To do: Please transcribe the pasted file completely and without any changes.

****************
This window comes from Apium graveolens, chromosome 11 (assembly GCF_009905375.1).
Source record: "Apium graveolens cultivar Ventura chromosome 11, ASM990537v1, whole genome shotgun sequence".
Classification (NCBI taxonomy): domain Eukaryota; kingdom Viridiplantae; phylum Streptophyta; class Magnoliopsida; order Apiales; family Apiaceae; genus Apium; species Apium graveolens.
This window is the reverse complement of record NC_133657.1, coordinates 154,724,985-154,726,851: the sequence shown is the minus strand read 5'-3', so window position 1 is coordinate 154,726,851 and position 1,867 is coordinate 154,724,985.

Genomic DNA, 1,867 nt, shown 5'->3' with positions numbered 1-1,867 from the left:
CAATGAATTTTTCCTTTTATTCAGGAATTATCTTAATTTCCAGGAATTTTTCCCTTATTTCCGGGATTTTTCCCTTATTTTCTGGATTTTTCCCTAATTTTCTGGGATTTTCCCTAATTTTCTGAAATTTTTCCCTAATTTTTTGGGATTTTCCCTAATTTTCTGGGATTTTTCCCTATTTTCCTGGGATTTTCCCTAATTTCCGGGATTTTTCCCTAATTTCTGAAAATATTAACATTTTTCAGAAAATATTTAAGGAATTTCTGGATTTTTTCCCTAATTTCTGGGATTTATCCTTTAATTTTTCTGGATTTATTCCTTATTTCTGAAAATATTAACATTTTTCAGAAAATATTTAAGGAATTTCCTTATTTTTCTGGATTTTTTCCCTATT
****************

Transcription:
This window comes from Apium graveolens, chromosome 11 (assembly GCF_009905375.1).
Source record: "Apium graveolens cultivar Ventura chromosome 11, ASM990537v1, whole genome shotgun sequence".
Classification (NCBI taxonomy): domain Eukaryota; kingdom Viridiplantae; phylum Streptophyta; class Magnoliopsida; order Apiales; family Apiaceae; genus Apium; species Apium graveolens.
This window is the reverse complement of record NC_133657.1, coordinates 154,724,985-154,726,851: the sequence shown is the minus strand read 5'-3', so window position 1 is coordinate 154,726,851 and position 1,867 is coordinate 154,724,985.

Genomic DNA, 1,867 nt, shown 5'->3' with positions numbered 1-1,867 from the left:
CAATGAATTTTTCCTTTTATTCAGGAATTATCTTAATTTCCAGGAATTTTTCCCTTATTTCCGGGATTTTTCCCTTATTTTCTGGATTTTTCCCTAATTTTCTGGGATTTTCCCTAATTTTCTGAAATTTTTCCCTAATTTTTTGGGATTTTCCCTAATTTTCTGGGATTTTTCCCTATTTTCCTGGGATTTTCCCTAATTTCCGGGATTTTTCCCTAATTTCTGAAAATATTAACATTTTTCAGAAAATATTTAAGGAATTTCTGGATTTTTTCCCTAATTTCTGGGATTTATCCTTTAATTTTTCTGGATTTATTCCTTATTTCTGAAAATATTAACATTTTTCAGAAAATATTTAAGGAATTTCCTTATTTTTCTGGATTTTTTCCCTATT